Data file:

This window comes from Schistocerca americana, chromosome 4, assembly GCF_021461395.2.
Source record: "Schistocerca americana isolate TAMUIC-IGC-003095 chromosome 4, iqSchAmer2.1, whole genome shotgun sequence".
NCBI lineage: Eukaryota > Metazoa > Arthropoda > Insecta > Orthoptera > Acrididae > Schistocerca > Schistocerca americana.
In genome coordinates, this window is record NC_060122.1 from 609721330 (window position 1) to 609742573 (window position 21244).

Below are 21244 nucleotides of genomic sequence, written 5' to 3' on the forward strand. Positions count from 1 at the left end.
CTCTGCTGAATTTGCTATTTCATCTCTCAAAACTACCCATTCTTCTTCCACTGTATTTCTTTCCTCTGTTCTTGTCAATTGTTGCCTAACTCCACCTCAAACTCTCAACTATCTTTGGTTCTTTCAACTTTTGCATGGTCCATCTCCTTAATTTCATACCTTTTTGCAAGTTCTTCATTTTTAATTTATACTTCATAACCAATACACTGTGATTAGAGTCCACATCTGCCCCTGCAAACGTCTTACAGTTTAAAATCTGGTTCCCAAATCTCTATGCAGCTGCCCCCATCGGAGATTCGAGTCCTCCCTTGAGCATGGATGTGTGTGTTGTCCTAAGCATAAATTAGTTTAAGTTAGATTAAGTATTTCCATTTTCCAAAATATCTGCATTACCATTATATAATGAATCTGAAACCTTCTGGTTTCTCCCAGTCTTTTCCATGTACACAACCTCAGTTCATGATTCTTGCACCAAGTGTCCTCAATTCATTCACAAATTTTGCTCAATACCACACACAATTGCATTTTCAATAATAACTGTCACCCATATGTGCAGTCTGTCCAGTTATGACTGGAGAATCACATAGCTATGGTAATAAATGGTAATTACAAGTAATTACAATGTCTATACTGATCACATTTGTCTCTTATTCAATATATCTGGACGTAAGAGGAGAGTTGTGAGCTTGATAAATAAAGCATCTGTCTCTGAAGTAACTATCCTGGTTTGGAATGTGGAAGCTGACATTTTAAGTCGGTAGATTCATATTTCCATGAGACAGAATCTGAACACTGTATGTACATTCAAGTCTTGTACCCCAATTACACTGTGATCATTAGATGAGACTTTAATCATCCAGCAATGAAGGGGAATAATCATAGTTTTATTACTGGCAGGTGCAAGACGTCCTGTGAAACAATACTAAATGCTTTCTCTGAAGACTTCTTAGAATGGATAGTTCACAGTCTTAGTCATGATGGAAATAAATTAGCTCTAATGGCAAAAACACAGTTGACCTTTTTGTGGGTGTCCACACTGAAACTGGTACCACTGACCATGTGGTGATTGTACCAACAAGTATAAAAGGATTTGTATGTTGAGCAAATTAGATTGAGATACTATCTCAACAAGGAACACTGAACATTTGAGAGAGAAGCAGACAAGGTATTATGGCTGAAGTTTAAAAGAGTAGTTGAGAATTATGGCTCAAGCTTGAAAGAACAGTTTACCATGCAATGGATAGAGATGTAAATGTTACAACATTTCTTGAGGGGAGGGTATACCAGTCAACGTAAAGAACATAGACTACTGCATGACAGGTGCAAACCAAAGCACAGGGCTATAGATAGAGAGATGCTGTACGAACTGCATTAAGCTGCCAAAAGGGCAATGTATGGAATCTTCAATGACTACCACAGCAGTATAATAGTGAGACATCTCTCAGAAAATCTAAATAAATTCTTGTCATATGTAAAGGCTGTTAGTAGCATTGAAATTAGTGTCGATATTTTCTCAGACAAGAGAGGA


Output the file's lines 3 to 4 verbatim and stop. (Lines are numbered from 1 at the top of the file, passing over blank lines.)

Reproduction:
NCBI lineage: Eukaryota > Metazoa > Arthropoda > Insecta > Orthoptera > Acrididae > Schistocerca > Schistocerca americana.
In genome coordinates, this window is record NC_060122.1 from 609721330 (window position 1) to 609742573 (window position 21244).